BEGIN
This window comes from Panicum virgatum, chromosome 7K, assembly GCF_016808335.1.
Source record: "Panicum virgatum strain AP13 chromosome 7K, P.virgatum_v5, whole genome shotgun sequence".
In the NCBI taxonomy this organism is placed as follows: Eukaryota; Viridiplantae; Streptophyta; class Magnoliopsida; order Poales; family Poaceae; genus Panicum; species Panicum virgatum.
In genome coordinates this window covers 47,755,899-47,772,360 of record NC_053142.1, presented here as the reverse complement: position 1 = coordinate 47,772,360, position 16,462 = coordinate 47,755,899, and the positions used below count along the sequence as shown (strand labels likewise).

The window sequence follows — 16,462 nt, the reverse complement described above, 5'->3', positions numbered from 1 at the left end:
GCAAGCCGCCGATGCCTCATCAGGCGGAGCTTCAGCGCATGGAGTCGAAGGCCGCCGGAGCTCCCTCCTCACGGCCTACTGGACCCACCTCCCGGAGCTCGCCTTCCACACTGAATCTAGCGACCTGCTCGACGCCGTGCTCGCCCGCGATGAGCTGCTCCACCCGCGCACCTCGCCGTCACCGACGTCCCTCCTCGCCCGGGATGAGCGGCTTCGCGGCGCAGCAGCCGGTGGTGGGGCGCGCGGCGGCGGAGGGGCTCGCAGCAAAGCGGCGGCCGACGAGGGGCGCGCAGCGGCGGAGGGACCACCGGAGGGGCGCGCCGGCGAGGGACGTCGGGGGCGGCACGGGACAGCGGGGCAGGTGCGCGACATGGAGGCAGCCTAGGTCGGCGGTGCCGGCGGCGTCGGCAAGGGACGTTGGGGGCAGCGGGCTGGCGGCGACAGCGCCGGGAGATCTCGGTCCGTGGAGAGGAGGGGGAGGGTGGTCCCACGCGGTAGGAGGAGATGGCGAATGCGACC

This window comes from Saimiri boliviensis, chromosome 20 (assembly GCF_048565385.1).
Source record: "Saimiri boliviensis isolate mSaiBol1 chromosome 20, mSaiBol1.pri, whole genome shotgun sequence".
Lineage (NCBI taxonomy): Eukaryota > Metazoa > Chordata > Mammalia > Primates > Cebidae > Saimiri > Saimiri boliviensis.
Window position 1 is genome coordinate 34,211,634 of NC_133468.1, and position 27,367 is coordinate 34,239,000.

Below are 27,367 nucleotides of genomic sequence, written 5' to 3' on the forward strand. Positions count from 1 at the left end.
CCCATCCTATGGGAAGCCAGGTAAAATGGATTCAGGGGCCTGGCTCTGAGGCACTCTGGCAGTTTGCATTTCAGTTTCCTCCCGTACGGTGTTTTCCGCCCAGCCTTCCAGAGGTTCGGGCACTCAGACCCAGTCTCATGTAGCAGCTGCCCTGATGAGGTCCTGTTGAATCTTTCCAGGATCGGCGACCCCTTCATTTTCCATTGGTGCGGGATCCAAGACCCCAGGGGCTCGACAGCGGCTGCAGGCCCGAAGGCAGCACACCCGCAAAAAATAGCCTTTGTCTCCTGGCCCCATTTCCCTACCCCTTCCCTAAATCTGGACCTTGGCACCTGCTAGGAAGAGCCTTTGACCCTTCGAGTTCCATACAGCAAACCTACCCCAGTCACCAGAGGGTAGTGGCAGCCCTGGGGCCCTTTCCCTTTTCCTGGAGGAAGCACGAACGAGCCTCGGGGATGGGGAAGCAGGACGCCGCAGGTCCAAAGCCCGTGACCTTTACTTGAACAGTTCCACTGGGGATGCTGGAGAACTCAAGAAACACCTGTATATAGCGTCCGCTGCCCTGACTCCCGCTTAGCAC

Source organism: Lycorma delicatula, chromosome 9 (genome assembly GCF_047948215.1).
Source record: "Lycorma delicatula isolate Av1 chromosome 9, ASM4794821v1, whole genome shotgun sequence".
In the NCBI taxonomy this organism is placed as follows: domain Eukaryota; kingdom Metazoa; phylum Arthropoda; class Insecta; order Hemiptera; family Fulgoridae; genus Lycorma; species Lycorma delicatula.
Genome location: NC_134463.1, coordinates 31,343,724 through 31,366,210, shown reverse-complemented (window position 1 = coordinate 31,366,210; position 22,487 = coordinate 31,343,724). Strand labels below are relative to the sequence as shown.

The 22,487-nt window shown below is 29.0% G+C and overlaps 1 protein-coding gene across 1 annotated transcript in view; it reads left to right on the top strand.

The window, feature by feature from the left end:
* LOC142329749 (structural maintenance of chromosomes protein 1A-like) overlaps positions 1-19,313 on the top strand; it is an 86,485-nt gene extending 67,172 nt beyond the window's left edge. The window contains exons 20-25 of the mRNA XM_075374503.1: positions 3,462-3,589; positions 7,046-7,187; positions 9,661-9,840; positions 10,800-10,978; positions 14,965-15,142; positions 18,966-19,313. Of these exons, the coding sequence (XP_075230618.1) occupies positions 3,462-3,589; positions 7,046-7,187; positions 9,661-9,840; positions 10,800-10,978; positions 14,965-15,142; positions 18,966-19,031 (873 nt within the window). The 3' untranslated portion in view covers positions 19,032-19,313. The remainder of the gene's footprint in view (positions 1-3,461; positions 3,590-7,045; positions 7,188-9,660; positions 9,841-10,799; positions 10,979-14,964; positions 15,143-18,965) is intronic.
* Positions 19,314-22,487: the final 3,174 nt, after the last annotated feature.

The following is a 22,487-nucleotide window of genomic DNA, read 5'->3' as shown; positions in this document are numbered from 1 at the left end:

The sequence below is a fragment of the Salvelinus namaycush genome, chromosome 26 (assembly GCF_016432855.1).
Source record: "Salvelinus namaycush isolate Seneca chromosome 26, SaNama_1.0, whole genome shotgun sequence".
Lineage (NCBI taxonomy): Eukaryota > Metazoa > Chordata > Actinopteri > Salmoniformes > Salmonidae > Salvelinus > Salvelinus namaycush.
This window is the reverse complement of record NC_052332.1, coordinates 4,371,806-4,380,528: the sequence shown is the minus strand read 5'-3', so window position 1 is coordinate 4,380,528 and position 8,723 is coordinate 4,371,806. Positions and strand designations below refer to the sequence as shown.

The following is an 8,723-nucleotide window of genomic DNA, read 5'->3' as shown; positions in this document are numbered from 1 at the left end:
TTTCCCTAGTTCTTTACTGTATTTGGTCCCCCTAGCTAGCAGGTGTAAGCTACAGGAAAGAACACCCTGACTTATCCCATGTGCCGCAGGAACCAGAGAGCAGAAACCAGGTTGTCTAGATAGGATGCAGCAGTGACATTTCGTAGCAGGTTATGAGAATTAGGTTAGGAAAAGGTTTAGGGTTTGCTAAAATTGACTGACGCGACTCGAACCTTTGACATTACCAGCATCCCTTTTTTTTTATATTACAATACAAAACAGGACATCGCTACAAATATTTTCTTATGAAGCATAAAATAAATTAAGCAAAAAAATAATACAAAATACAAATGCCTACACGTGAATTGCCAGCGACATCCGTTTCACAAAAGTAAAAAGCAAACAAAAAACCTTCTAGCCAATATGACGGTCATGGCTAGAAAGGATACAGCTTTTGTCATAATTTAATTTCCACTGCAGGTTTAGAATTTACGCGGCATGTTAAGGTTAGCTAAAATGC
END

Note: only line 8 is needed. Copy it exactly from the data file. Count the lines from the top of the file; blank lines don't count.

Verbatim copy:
Source record: "Saimiri boliviensis isolate mSaiBol1 chromosome 20, mSaiBol1.pri, whole genome shotgun sequence".